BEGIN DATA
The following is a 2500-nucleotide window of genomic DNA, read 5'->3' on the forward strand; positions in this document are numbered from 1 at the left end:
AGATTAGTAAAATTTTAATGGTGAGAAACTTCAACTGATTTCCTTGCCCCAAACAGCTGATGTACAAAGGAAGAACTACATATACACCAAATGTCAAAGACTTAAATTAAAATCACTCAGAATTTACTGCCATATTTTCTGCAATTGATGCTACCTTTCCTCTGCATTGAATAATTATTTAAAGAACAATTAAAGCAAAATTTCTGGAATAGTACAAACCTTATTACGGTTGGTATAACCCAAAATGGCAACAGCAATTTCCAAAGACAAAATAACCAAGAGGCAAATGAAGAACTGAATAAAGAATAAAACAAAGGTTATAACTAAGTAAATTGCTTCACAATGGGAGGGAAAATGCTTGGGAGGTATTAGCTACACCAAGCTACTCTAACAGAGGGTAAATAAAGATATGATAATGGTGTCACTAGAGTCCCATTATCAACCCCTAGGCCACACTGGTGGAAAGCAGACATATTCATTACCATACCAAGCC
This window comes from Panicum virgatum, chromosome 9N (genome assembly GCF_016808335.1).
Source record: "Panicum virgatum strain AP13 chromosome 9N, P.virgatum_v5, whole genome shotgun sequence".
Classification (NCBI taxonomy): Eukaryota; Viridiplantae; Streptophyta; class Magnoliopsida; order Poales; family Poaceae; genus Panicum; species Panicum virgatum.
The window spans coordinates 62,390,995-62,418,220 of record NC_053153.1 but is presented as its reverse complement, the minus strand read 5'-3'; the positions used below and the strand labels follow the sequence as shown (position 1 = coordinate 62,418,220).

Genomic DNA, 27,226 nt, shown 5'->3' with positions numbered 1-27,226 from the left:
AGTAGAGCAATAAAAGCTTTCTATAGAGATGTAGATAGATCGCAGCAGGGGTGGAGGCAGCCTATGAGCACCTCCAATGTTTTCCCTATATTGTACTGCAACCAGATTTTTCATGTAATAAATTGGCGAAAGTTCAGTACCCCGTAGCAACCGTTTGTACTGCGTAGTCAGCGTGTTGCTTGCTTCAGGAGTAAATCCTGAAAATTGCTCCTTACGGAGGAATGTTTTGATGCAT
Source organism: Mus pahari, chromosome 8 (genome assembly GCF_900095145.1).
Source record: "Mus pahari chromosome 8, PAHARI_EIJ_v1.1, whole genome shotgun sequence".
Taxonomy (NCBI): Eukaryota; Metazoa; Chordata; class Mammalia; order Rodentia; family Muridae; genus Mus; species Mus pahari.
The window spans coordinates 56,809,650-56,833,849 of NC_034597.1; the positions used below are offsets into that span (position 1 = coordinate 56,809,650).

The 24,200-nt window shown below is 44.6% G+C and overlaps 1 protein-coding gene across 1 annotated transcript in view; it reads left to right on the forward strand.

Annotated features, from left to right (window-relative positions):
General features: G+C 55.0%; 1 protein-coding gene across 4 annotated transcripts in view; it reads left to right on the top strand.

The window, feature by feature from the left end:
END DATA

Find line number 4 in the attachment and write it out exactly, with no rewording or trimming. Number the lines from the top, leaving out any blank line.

Source record: "Panicum virgatum strain AP13 chromosome 9N, P.virgatum_v5, whole genome shotgun sequence".